Nidia (May 3, 2017 7:47 PM)
I think it would be great for undergraduates who are just starting in chemistry labs as they familarize themselves with lab safety and chemical hazard precautions.
Mr Michael T Deans (May 3, 2017 8:27 PM)
Reminds me of my final biochemistry practical exam at University College London in 1970, I'd told everyone the solution over coffee but a lab technician rescued me by whispering that all reagents were available.
Benjamin G. Boe (May 3, 2017 10:38 PM)
I LOVE my Echo dot (not paid by anyone to say that, I promise), and as soon as I got one, I started thinking about putting it in the lab. IMO, it would be the most useful for the most basic things, "Alexa, what is the boiling point of..." "Alexa, what is the density of..." "...what is the molar mass of ..."

BIG hurdle for me, though, is that you have to tie the device to your Amazon account. 1) how much do you trust your lab-mates 2) how confident are you in the security of the device? What they need is some kind of "Public Account Mode", specifically for things like, a shared lab-space.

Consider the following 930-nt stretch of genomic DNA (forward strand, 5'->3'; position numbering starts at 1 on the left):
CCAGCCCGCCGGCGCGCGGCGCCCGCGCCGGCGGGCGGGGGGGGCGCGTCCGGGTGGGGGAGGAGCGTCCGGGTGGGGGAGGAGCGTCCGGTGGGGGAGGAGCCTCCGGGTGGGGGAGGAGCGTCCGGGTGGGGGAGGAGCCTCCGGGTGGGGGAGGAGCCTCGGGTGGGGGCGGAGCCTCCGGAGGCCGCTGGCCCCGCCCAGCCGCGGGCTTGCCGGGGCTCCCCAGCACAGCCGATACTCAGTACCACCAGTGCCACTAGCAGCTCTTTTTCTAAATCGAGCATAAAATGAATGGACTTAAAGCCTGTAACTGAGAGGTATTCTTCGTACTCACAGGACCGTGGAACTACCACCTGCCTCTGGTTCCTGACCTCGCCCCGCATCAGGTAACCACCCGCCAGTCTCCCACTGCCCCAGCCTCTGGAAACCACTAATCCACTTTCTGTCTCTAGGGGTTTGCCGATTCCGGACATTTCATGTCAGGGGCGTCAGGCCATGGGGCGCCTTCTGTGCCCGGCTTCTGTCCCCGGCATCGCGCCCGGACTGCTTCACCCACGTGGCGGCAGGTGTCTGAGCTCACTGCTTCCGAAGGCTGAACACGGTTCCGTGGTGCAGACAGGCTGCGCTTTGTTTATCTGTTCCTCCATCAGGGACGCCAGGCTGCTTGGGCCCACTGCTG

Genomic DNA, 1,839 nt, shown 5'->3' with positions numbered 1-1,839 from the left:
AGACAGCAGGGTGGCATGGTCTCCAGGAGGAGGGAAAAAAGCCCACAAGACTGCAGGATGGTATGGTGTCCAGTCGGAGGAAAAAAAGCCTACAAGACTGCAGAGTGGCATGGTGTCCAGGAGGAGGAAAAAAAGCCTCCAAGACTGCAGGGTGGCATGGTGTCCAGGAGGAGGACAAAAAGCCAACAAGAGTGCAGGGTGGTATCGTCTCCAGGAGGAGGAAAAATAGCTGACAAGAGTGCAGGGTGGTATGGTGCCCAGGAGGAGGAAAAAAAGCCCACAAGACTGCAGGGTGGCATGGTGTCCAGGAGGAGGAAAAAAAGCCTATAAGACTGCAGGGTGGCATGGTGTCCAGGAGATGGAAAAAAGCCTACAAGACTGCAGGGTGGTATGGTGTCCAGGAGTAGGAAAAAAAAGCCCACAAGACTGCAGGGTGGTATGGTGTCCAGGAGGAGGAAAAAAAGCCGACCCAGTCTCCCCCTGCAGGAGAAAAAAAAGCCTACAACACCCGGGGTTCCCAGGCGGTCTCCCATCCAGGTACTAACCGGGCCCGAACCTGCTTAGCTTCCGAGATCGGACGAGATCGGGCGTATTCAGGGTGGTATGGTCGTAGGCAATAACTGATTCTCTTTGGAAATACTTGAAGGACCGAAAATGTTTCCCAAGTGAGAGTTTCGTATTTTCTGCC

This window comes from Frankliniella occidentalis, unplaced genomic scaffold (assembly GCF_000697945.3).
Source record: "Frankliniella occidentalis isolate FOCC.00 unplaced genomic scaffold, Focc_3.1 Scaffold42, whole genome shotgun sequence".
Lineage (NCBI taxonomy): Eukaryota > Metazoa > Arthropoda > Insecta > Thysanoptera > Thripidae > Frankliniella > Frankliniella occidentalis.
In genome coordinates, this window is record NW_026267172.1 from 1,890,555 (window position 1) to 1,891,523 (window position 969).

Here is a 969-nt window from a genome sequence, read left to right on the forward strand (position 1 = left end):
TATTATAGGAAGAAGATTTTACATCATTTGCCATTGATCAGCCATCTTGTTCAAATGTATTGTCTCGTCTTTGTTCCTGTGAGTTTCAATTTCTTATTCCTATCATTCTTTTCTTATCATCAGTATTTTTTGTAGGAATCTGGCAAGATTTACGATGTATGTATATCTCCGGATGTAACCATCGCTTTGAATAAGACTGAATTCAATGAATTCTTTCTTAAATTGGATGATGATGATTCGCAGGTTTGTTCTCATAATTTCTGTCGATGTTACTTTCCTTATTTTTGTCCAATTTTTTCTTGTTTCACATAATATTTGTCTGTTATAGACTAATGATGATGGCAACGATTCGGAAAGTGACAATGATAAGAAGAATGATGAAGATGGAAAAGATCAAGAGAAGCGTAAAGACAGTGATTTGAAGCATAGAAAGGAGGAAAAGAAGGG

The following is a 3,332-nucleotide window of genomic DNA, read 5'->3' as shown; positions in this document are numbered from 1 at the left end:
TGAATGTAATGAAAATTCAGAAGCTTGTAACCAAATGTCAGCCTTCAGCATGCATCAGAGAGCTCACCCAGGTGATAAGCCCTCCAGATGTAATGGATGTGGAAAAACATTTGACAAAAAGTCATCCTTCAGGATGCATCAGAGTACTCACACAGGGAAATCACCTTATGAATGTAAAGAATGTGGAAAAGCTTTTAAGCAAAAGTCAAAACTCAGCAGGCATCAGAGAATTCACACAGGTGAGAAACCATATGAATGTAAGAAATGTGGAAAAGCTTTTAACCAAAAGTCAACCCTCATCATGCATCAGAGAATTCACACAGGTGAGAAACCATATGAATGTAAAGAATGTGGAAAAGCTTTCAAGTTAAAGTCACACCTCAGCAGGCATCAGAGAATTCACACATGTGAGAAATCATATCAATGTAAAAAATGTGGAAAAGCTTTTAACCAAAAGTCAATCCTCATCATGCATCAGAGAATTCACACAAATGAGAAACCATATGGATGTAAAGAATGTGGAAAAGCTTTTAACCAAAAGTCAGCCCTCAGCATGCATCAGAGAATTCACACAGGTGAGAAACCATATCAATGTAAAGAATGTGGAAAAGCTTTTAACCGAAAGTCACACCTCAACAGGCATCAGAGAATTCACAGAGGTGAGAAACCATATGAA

Tom Ruginis (May 4, 2017 12:09 PM)
This is already rolling out across the HappiLabs network, but we're using Google Home since the voice transcription is much more accurate. But most common uses are timer, "Order more medium gloves", and "Help me research available antibodies that bind to ______."

The future is upon us!
Tyler (May 4, 2017 12:50 PM)
Research secrecy solution: Have HELIX run self-contained on a local server with no internet connection, only to intranet in the lab. More expensive and subject to usual good or poor conditions for local I.T. maintenance, patches, upgrades. Cell phones stored in metal lockers at entrance to building.
Several users in a single space solution: As above plus keyed to individual vocal signatures.
Noisy environment / multiple users: As above plus run HELIX through individual wireless units and WiFi Virtual Private Network (VPN). Less expensive but with more bandwidth (i.e., quicker) would be to use miked headsets and wired IP connections at workstations.
Maximum secrecy: All of above plus build your lab inside a SCIF. :)
费翔 (May 11, 2017 3:35 AM)
what about develop a combined software including siri and google now